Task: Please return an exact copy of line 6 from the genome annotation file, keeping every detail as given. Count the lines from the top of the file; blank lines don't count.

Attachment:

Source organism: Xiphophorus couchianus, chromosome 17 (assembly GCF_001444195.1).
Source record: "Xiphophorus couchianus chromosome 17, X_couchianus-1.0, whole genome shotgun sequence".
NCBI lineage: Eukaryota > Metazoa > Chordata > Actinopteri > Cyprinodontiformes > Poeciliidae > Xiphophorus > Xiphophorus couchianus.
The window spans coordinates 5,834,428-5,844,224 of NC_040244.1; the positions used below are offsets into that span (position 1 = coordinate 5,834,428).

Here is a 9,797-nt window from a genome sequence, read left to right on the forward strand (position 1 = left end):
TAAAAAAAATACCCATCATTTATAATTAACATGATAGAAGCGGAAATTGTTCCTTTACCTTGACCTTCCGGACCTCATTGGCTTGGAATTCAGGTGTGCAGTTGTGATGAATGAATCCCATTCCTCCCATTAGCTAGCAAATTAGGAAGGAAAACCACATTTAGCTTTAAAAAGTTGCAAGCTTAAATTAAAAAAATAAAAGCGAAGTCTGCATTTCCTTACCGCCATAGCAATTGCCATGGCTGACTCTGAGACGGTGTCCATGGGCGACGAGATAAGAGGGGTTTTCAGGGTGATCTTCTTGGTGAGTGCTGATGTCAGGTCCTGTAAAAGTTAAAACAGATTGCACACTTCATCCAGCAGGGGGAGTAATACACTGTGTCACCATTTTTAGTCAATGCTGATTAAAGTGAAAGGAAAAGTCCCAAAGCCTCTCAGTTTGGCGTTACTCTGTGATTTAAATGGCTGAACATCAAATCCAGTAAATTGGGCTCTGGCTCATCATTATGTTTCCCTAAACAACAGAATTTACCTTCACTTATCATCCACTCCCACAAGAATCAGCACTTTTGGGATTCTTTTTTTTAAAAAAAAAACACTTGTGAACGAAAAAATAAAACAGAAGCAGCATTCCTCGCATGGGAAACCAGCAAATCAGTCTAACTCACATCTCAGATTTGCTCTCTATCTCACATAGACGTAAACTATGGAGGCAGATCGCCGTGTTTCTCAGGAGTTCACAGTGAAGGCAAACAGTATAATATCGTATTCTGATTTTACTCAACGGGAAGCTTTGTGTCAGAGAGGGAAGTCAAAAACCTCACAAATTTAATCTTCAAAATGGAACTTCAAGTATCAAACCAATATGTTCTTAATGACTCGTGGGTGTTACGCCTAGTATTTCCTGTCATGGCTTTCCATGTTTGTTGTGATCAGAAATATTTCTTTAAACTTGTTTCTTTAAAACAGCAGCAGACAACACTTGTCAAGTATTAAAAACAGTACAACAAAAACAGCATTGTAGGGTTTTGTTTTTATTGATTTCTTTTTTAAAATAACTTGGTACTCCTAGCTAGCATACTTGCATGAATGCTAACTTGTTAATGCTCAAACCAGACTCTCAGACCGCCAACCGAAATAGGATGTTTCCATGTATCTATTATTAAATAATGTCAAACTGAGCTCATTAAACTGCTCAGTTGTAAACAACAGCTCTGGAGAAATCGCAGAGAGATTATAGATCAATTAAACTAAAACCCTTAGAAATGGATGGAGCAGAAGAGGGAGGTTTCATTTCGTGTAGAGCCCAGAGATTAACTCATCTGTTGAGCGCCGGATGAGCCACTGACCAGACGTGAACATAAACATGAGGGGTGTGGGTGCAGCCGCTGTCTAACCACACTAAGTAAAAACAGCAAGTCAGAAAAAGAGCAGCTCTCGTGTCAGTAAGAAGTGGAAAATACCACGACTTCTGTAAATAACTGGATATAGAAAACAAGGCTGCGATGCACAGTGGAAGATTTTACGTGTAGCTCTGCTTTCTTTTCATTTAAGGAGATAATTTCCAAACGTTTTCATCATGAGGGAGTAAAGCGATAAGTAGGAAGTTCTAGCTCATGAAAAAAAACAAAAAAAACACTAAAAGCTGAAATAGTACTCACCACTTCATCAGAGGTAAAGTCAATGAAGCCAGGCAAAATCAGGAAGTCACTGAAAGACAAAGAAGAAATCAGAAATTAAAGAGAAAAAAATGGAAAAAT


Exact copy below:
TAAAAAAAATACCCATCATTTATAATTAACATGATAGAAGCGGAAATTGTTCCTTTACCTTGACCTTCCGGACCTCATTGGCTTGGAATTCAGGTGTGCAGTTGTGATGAATGAATCCCATTCCTCCCATTAGCTAGCAAATTAGGAAGGAAAACCACATTTAGCTTTAAAAAGTTGCAAGCTTAAATTAAAAAAATAAAAGCGAAGTCTGCATTTCCTTACCGCCATAGCAATTGCCATGGCTGACTCTGAGACGGTGTCCATGGGCGACGAGATAAGAGGGGTTTTCAGGGTGATCTTCTTGGTGAGTGCTGATGTCAGGTCCTGTAAAAGTTAAAACAGATTGCACACTTCATCCAGCAGGGGGAGTAATACACTGTGTCACCATTTTTAGTCAATGCTGATTAAAGTGAAAGGAAAAGTCCCAAAGCCTCTCAGTTTGGCGTTACTCTGTGATTTAAATGGCTGAACATCAAATCCAGTAAATTGGGCTCTGGCTCATCATTATGTTTCCCTAAACAACAGAATTTACCTTCACTTATCATCCACTCCCACAAGAATCAGCACTTTTGGGATTCTTTTTTTTAAAAAAAAAACACTTGTGAACGAAAAAATAAAACAGAAGCAGCATTCCTCGCATGGGAAACCAGCAAATCAGTCTAACTCACATCTCAGATTTGCTCTCTATCTCACATAGACGTAAACTATGGAGGCAGATCGCCGTGTTTCTCAGGAGTTCACAGTGAAGGCAAACAGTATAATATCGTATTCTGATTTTACTCAACGGGAAGCTTTGTGTCAGAGAGGGAAGTCAAAAACCTCACAAATTTAATCTTCAAAATGGAACTTCAAGTATCAAACCAATATGTTCTTAATGACTCGTGGGTGTTACGCCTAGTATTTCCTGTCATGGCTTTCCATGTTTGTTGTGATCAGAAATATTTCTTTAAACTTGTTTCTTTAAAACAGCAGCAGACAACACTTGTCAAGTATTAAAAACAGTACAACAAAAACAGCATTGTAGGGTTTTGTTTTTATTGATTTCTTTTTTAAAATAACTTGGTACTCCTAGCTAGCATACTTGCATGAATGCTAACTTGTTAATGCTCAAACCAGACTCTCAGACCGCCAACCGAAATAGGATGTTTCCATGTATCTATTATTAAATAATGTCAAACTGAGCTCATTAAACTGCTCAGTTGTAAACAACAGCTCTGGAGAAATCGCAGAGAGATTATAGATCAATTAAACTAAAACCCTTAGAAATGGATGGAGCAGAAGAGGGAGGTTTCATTTCGTGTAGAGCCCAGAGATTAACTCATCTGTTGAGCGCCGGATGAGCCACTGACCAGACGTGAACATAAACATGAGGGGTGTGGGTGCAGCCGCTGTCTAACCACACTAAGTAAAAACAGCAAGTCAGAAAAAGAGCAGCTCTCGTGTCAGTAAGAAGTGGAAAATACCACGACTTCTGTAAATAACTGGATATAGAAAACAAGGCTGCGATGCACAGTGGAAGATTTTACGTGTAGCTCTGCTTTCTTTTCATTTAAGGAGATAATTTCCAAACGTTTTCATCATGAGGGAGTAAAGCGATAAGTAGGAAGTTCTAGCTCATGAAAAAAAACAAAAAAAACACTAAAAGCTGAAATAGTACTCACCACTTCATCAGAGGTAAAGTCAATGAAGCCAGGCAAAATCAGGAAGTCACTGAAAGACAAAGAAGAAATCAGAAATTAAAGAGAAAAAAATGGAAAAAT